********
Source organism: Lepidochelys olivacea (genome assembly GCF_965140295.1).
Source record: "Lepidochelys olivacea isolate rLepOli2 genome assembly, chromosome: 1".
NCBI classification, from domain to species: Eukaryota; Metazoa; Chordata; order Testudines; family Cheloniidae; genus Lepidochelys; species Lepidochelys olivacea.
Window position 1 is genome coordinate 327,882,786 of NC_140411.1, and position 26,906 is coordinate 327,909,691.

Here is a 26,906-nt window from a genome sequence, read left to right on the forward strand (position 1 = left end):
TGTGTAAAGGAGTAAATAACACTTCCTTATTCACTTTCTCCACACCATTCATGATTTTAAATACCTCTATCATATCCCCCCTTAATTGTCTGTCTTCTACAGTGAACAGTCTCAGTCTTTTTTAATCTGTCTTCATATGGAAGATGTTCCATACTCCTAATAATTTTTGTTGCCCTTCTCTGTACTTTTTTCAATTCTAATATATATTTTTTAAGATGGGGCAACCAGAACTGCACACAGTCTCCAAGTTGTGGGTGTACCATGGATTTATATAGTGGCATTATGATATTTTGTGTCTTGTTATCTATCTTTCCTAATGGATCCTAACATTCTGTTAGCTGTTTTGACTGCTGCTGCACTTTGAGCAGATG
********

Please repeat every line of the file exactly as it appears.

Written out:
Source organism: Lepidochelys olivacea (genome assembly GCF_965140295.1).
Source record: "Lepidochelys olivacea isolate rLepOli2 genome assembly, chromosome: 1".
NCBI classification, from domain to species: Eukaryota; Metazoa; Chordata; order Testudines; family Cheloniidae; genus Lepidochelys; species Lepidochelys olivacea.
Window position 1 is genome coordinate 327,882,786 of NC_140411.1, and position 26,906 is coordinate 327,909,691.

Here is a 26,906-nt window from a genome sequence, read left to right on the forward strand (position 1 = left end):
TGTGTAAAGGAGTAAATAACACTTCCTTATTCACTTTCTCCACACCATTCATGATTTTAAATACCTCTATCATATCCCCCCTTAATTGTCTGTCTTCTACAGTGAACAGTCTCAGTCTTTTTTAATCTGTCTTCATATGGAAGATGTTCCATACTCCTAATAATTTTTGTTGCCCTTCTCTGTACTTTTTTCAATTCTAATATATATTTTTTAAGATGGGGCAACCAGAACTGCACACAGTCTCCAAGTTGTGGGTGTACCATGGATTTATATAGTGGCATTATGATATTTTGTGTCTTGTTATCTATCTTTCCTAATGGATCCTAACATTCTGTTAGCTGTTTTGACTGCTGCTGCACTTTGAGCAGATG